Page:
Annual low-dose CT scans could save you from lung cancer

Annual low-dose CT scans could save you from lung cancer

Laura Barcella, for American Lung Association’s LUNG FORCE InitiativePublished 9:19 a.m. ET Nov. 2, 2017

Are you at high risk for lung cancer? Take the quiz today.

Low-dose CT scans save lives

(Photo: American Lung Association’s LUNG FORCE Initiative)


Lung cancer is the number one cancer killer among women and men in the United States, killing 426 people every day. Though the five-year survival rate for lung cancer is 17.7 percent, among the lowest for all types of cancers, science is making promising progress when it comes to screening and early detection.

If you’re a former smoker who has quit, you’re making strides toward improving your health, but it is important to remember that many ex-smokers are still at high risk for lung cancer. While smoking is the biggest risk factor for lung cancer, there is a screening technique for high-risk former and current smokers that can detect lung cancer early — one that could potentially save your life.

Here are a few things you need to know about lung cancer early detection.

Low-dose CT (LDCT) scan may save your life

A low-dose CT scan can detect early-stage lung cancer before symptoms arise, when the disease is more curable. A low-dose CT scan is a special type of chest X-ray that takes snapshots of the lungs while you lie on a table that slides in and out of the X-ray machine. It is painless, quick and easy.

Lung cancer survival rates are five times higher when the cancer is detected in its earliest stages, and a low-dose CT scan makes early detection of lung cancer possible. If only half of the high-risk population were screened, more than 15,000 lives could be saved.

Who is at high risk for lung cancer? 

A new public service advertising campaign from the American Lung Association and the Ad Council, “Saved By The Scan,” aims to reach the estimated 9 million people in the U.S. who are considered at high risk for lung cancer. The campaign encourages these people to talk to their doctor about getting screened.

A person is considered high risk for lung cancer if they meet the following criteria: they’re between 55–80 years old; have a 30 “pack year” history of smoking (this means 1 pack a day for 30 years, 2 packs a day for 15 years, etc.); and are a current smoker, or a former smoker who has quit within the last 15 years.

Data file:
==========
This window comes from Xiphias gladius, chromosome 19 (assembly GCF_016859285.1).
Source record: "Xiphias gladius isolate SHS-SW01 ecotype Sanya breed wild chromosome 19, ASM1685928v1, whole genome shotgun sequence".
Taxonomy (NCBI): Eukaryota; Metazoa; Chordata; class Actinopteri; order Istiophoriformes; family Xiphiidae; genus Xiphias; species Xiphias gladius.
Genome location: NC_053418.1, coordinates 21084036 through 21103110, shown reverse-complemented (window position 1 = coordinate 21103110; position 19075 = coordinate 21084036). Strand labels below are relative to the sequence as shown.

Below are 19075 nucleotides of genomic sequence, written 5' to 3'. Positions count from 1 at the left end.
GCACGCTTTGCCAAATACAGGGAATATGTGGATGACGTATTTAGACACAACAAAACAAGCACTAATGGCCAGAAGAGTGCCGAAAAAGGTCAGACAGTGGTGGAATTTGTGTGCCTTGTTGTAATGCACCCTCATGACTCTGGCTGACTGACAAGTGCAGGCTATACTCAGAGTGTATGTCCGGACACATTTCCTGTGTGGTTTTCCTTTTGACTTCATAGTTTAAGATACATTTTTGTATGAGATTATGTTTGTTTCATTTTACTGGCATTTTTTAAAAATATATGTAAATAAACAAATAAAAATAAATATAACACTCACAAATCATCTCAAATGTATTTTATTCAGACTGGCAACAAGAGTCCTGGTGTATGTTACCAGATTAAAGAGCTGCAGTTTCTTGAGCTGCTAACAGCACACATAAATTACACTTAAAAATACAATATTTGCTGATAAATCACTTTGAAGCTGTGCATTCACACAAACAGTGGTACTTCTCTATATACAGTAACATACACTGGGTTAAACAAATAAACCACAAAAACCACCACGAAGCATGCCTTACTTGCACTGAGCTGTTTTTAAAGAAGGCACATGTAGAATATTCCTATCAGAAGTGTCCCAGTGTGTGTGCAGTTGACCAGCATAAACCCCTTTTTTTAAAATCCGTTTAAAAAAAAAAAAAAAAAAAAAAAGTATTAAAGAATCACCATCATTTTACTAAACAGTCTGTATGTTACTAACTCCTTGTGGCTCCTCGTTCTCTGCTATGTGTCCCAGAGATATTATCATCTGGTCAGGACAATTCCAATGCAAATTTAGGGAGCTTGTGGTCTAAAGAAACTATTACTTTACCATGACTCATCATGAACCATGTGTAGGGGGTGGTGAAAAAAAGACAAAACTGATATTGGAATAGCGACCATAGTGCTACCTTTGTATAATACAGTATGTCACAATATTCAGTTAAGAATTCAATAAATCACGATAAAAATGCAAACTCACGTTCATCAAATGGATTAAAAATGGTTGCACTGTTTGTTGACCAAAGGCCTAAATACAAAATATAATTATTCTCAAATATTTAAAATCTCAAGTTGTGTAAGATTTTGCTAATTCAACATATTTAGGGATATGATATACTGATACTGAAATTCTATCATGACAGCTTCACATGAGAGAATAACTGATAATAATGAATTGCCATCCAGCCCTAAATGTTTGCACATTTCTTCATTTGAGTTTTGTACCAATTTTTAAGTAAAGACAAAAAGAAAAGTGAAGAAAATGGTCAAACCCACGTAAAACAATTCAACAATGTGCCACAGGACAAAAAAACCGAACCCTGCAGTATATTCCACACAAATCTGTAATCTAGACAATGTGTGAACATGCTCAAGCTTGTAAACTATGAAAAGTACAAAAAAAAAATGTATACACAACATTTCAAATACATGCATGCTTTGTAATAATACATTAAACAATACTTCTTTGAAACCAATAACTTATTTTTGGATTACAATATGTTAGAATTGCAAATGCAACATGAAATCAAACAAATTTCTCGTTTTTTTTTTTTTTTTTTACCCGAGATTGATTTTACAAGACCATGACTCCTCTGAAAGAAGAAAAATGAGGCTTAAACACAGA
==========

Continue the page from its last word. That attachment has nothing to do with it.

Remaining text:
Quitting smoking at any time benefits your overall health and lowers your chances of developing lung cancer. However, if you meet the high-risk criteria, regular screening for lung cancer is your best chance at catching it early, so talk to your doctor about getting screened. Annual lung cancer screening is recommended for those at high risk and for many people, the screening will be covered by your insurance at no cost.

Early detection is possible

Before the low-dose CT scan was found to save lives, the screening scans or tests to detect lung cancer in the early stages were ineffective. Because lungs have no nerve endings to feel pain from a tumor, and symptoms rarely appear until lung cancer has already progressed to later stages, most diagnoses were not made until the cancer had spread, making it much harder to treat.

Today, with the low-dose CT scan, it is possible to detect lung cancer early enough when it is more likely to be curable, which can drastically increase your chances of beating the disease. A low-dose CT scan is currently the only effective way to screen for lung cancer, with studies showing up to a 20 percent decline in the mortality ratethanks to these scans. This means it’s important to get screened if you are at high risk.

For those at risk, these tests can prove to be a lifeline. If you meet the criteria outlined above, visit “Saved By The Scan” to take the quiz and determine your eligibility for a lung cancer screening, or talk to your doctor.